more » « less
  2. Federated learning (FL) is a collaborative machine-learning (ML) framework particularly suited for ML models requiring numerous training samples, such as Convolutional Neural Networks (CNNs), Recurrent Neural Networks (RNNs), and Random Forest, in the context of various applications, e.g., next-word prediction and eHealth. FL involves various clients participating in the training process by uploading their local models to an FL server in each global iteration. The server aggregates these models to update a global model. The traditional FL process may encounter bottlenecks, known as the straggler problem, where slower clients delay the overall training time. This paper introduces the Latency-awarE Semi-synchronous client Selection and mOdel aggregation for federated learNing (LESSON) method. LESSON allows clients to participate at different frequencies: faster clients contribute more frequently, therefore mitigating the straggler problem and expediting convergence. Moreover, LESSON provides a tunable trade-off between model accuracy and convergence rate by setting varying deadlines. Simulation results show that LESSON outperforms two baseline methods, namely FedAvg and FedCS, in terms of convergence speed and maintains higher model accuracy compared to FedCS.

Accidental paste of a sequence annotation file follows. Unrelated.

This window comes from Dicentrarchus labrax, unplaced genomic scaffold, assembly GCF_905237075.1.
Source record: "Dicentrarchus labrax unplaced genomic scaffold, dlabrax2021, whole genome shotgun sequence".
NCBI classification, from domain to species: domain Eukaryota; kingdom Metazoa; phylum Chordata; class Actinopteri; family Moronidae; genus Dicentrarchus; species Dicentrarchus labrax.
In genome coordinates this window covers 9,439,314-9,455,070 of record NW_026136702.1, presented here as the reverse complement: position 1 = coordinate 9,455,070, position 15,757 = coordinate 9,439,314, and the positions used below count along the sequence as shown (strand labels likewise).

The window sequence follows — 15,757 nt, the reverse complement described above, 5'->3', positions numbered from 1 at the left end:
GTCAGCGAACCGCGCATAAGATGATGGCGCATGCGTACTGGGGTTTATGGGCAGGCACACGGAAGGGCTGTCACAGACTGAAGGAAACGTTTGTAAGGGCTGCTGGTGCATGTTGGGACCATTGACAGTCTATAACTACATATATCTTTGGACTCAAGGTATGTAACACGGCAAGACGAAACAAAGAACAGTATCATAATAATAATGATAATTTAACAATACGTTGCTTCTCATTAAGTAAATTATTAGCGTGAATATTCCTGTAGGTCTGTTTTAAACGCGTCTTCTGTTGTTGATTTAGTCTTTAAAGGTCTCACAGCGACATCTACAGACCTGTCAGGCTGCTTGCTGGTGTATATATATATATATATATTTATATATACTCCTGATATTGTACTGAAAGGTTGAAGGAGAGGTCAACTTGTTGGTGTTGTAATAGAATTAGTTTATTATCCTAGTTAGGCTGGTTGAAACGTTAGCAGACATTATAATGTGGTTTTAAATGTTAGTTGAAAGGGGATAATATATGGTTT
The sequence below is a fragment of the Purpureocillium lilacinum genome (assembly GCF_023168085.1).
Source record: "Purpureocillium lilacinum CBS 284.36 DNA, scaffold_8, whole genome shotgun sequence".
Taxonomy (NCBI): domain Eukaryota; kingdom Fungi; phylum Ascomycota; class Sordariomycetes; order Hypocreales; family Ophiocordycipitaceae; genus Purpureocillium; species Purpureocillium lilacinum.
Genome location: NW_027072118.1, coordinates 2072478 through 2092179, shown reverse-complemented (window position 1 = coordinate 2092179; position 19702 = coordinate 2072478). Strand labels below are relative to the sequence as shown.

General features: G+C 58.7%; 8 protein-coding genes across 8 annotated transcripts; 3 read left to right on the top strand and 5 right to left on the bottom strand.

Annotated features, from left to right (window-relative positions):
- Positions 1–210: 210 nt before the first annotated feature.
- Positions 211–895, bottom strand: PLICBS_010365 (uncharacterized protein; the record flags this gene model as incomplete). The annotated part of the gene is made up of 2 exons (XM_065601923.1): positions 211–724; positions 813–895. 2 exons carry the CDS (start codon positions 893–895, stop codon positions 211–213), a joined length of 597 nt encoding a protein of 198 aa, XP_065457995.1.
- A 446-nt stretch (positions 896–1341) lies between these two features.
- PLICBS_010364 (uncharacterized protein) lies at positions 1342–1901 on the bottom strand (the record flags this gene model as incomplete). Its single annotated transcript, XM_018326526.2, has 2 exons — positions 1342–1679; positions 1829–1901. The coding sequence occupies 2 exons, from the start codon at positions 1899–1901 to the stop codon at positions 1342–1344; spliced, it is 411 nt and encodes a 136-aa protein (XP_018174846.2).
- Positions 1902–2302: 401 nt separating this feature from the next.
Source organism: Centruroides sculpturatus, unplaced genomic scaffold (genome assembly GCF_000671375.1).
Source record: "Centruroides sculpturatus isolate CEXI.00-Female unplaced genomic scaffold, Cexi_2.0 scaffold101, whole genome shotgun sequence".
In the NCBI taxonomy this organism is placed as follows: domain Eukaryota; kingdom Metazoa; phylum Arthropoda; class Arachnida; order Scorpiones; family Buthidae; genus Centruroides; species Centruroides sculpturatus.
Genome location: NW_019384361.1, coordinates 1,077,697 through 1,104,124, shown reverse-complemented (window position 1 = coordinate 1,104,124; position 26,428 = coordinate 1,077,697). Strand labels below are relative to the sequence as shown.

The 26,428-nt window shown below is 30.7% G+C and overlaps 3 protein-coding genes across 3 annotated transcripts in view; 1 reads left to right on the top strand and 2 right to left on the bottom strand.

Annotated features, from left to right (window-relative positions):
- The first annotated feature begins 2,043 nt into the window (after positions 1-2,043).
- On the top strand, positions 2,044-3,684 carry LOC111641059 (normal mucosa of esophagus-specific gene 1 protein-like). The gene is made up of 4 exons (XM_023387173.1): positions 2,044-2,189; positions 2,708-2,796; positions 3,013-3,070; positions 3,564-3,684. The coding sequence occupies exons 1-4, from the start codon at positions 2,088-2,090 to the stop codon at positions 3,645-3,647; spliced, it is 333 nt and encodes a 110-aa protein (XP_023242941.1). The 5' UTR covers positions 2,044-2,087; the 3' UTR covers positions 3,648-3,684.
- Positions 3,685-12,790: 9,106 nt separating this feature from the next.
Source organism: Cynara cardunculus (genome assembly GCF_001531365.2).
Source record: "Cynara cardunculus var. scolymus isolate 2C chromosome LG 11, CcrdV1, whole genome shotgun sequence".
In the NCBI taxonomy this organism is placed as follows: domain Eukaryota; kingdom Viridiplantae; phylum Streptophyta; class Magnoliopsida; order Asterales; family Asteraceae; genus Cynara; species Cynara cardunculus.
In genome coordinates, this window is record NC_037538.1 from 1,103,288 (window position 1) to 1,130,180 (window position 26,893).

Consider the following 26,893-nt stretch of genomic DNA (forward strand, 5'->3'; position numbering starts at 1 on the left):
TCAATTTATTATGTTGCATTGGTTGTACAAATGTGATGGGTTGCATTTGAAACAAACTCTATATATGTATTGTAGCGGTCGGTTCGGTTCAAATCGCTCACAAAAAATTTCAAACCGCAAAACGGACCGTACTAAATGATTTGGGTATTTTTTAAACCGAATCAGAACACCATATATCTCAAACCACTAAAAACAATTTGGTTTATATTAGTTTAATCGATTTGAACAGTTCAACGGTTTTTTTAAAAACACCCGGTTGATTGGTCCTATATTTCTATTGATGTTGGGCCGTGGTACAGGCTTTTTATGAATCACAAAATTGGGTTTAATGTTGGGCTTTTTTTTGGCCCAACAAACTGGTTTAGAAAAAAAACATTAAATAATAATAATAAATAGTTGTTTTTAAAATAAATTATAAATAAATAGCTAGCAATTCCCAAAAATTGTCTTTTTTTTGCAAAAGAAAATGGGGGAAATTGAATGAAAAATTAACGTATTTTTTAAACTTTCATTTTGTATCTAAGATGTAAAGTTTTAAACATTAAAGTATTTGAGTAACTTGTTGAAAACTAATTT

more » « less